March 16, 2020
Gold rises after Fed rate cut, but pares gains on cash hunt
(Reuters) - Gold prices jumped in early trade on Monday after another emergency rate cut by the U.S. Federal Reserve, before paring gains as some investors sold the metal for cash amid a sell-off in equities.
Spot gold was up 0.9% at $1,542.90 per ounce by 0523 GMT, having risen as much as 2.8% earlier. The metal fell 3% on Friday. U.S. gold futures rose 1.7% to $1,543.00 per ounce.
Prices rose initially due to the surprise Fed rate cut, said CMC Markets analyst Margaret Yang Yan, adding that: "The market is very indecisive and there are divergent opinions. Investors are now dumping everything. They just want cash."
The Fed slashed rates back to near zero, restarted bond buying to help put a floor under a rapidly disintegrating global economy amid the escalating coronavirus pandemic.
The Fed's rate cuts and restarting of quantitative easing are positives for gold, but "we're in an unconventional time and theory might not apply in a time of high volatility and divergence", Yan said.
The dollar fell from a more than two-week high and stock markets plunged after the Fed cut rates for the second time this year to soften the economic blow from the economic shock.
The benchmark U.S. 10-year Treasury yields fell, resuming its march towards an all-time low touched last week, while the safe-haven yen rose from a two-week low against the dollar.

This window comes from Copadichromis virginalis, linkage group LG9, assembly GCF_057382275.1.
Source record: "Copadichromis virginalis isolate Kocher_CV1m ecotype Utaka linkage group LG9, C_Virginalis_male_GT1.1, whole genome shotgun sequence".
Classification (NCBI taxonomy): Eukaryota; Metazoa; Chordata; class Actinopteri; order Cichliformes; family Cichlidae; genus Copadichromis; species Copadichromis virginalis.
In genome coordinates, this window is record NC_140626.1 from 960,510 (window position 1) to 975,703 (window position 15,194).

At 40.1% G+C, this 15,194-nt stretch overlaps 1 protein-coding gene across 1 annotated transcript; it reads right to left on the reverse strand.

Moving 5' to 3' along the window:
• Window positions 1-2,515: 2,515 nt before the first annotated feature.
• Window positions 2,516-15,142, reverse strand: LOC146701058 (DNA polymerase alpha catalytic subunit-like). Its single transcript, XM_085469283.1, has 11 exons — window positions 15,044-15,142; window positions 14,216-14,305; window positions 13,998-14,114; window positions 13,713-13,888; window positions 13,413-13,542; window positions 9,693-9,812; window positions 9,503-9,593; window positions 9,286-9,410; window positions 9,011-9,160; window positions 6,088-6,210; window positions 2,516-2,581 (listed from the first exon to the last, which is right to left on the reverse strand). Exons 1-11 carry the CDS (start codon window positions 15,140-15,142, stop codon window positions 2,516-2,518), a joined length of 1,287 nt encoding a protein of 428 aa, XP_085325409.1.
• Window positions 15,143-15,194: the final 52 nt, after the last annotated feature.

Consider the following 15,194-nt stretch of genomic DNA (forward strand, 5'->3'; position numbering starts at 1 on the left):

A widespread pandemic causing a global shutdown, emergency rate cuts and falling U.S. dollar should be "nirvana for gold", Jeffrey Halley, a senior market analyst at OANDA, said in a note.
"Unfortunately, these are not normal times and the usual rules don't seem to apply anymore," he said.
Generally, lower interest rates reduce the opportunity cost of holding non-yielding bullion, and weigh on the dollar, making greenback-denominated gold cheaper for investors holding other currencies.
The Fed's latest cut could support gold in the medium to longer term as it suggests the economy is in a downtrend and the negative impact of coronavirus is likely to continue, said Hareesh V, head of commodity research at Geojit Financial Services.
Following the Fed, New Zealand slashed rates to a record low, while European Union finance ministers plan to agree on a coordinated economic response.
Among other precious metals, palladium fell 2.9% to $1,753.85 per ounce, having fallen more than 5% earlier, while platinum slipped 0.1% to $761.01. Silver was steady at $14.68 per ounce.